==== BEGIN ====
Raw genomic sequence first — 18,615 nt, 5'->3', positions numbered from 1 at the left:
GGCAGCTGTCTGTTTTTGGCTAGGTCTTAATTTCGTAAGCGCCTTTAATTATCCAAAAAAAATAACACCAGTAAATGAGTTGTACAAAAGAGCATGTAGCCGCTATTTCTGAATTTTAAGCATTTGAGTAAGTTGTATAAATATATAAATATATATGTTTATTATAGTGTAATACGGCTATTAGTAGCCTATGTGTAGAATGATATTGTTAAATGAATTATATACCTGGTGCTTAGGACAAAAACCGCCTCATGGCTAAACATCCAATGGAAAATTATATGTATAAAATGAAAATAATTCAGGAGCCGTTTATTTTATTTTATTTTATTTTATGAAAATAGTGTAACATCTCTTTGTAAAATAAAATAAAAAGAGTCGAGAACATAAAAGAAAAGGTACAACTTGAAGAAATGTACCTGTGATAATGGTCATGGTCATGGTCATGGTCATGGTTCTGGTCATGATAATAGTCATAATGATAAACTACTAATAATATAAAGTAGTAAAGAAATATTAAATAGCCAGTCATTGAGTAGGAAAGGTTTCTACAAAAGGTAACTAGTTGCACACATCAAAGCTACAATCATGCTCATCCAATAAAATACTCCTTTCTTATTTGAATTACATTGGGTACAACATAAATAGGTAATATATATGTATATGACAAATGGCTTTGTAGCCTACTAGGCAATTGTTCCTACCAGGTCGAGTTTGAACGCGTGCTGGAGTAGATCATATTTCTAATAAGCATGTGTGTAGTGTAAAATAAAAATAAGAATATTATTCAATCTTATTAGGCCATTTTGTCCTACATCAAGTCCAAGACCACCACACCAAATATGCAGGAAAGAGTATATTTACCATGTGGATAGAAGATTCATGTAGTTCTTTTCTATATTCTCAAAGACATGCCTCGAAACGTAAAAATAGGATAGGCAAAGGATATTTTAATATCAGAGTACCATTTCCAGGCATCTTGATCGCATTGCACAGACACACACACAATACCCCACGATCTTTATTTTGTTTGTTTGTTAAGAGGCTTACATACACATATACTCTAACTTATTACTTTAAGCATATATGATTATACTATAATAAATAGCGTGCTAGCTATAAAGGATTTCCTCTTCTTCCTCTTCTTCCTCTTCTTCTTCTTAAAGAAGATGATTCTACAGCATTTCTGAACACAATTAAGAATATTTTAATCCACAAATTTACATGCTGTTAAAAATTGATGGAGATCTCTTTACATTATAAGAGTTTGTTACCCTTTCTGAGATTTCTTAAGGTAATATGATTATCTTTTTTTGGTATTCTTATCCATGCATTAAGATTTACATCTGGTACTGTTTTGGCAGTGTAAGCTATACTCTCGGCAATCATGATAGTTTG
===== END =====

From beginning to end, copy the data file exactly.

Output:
Raw genomic sequence first — 18,615 nt, 5'->3', positions numbered from 1 at the left:
GGCAGCTGTCTGTTTTTGGCTAGGTCTTAATTTCGTAAGCGCCTTTAATTATCCAAAAAAAATAACACCAGTAAATGAGTTGTACAAAAGAGCATGTAGCCGCTATTTCTGAATTTTAAGCATTTGAGTAAGTTGTATAAATATATAAATATATATGTTTATTATAGTGTAATACGGCTATTAGTAGCCTATGTGTAGAATGATATTGTTAAATGAATTATATACCTGGTGCTTAGGACAAAAACCGCCTCATGGCTAAACATCCAATGGAAAATTATATGTATAAAATGAAAATAATTCAGGAGCCGTTTATTTTATTTTATTTTATTTTATGAAAATAGTGTAACATCTCTTTGTAAAATAAAATAAAAAGAGTCGAGAACATAAAAGAAAAGGTACAACTTGAAGAAATGTACCTGTGATAATGGTCATGGTCATGGTCATGGTCATGGTTCTGGTCATGATAATAGTCATAATGATAAACTACTAATAATATAAAGTAGTAAAGAAATATTAAATAGCCAGTCATTGAGTAGGAAAGGTTTCTACAAAAGGTAACTAGTTGCACACATCAAAGCTACAATCATGCTCATCCAATAAAATACTCCTTTCTTATTTGAATTACATTGGGTACAACATAAATAGGTAATATATATGTATATGACAAATGGCTTTGTAGCCTACTAGGCAATTGTTCCTACCAGGTCGAGTTTGAACGCGTGCTGGAGTAGATCATATTTCTAATAAGCATGTGTGTAGTGTAAAATAAAAATAAGAATATTATTCAATCTTATTAGGCCATTTTGTCCTACATCAAGTCCAAGACCACCACACCAAATATGCAGGAAAGAGTATATTTACCATGTGGATAGAAGATTCATGTAGTTCTTTTCTATATTCTCAAAGACATGCCTCGAAACGTAAAAATAGGATAGGCAAAGGATATTTTAATATCAGAGTACCATTTCCAGGCATCTTGATCGCATTGCACAGACACACACACAATACCCCACGATCTTTATTTTGTTTGTTTGTTAAGAGGCTTACATACACATATACTCTAACTTATTACTTTAAGCATATATGATTATACTATAATAAATAGCGTGCTAGCTATAAAGGATTTCCTCTTCTTCCTCTTCTTCCTCTTCTTCTTCTTAAAGAAGATGATTCTACAGCATTTCTGAACACAATTAAGAATATTTTAATCCACAAATTTACATGCTGTTAAAAATTGATGGAGATCTCTTTACATTATAAGAGTTTGTTACCCTTTCTGAGATTTCTTAAGGTAATATGATTATCTTTTTTTGGTATTCTTATCCATGCATTAAGATTTACATCTGGTACTGTTTTGGCAGTGTAAGCTATACTCTCGGCAATCATGATAGTTTG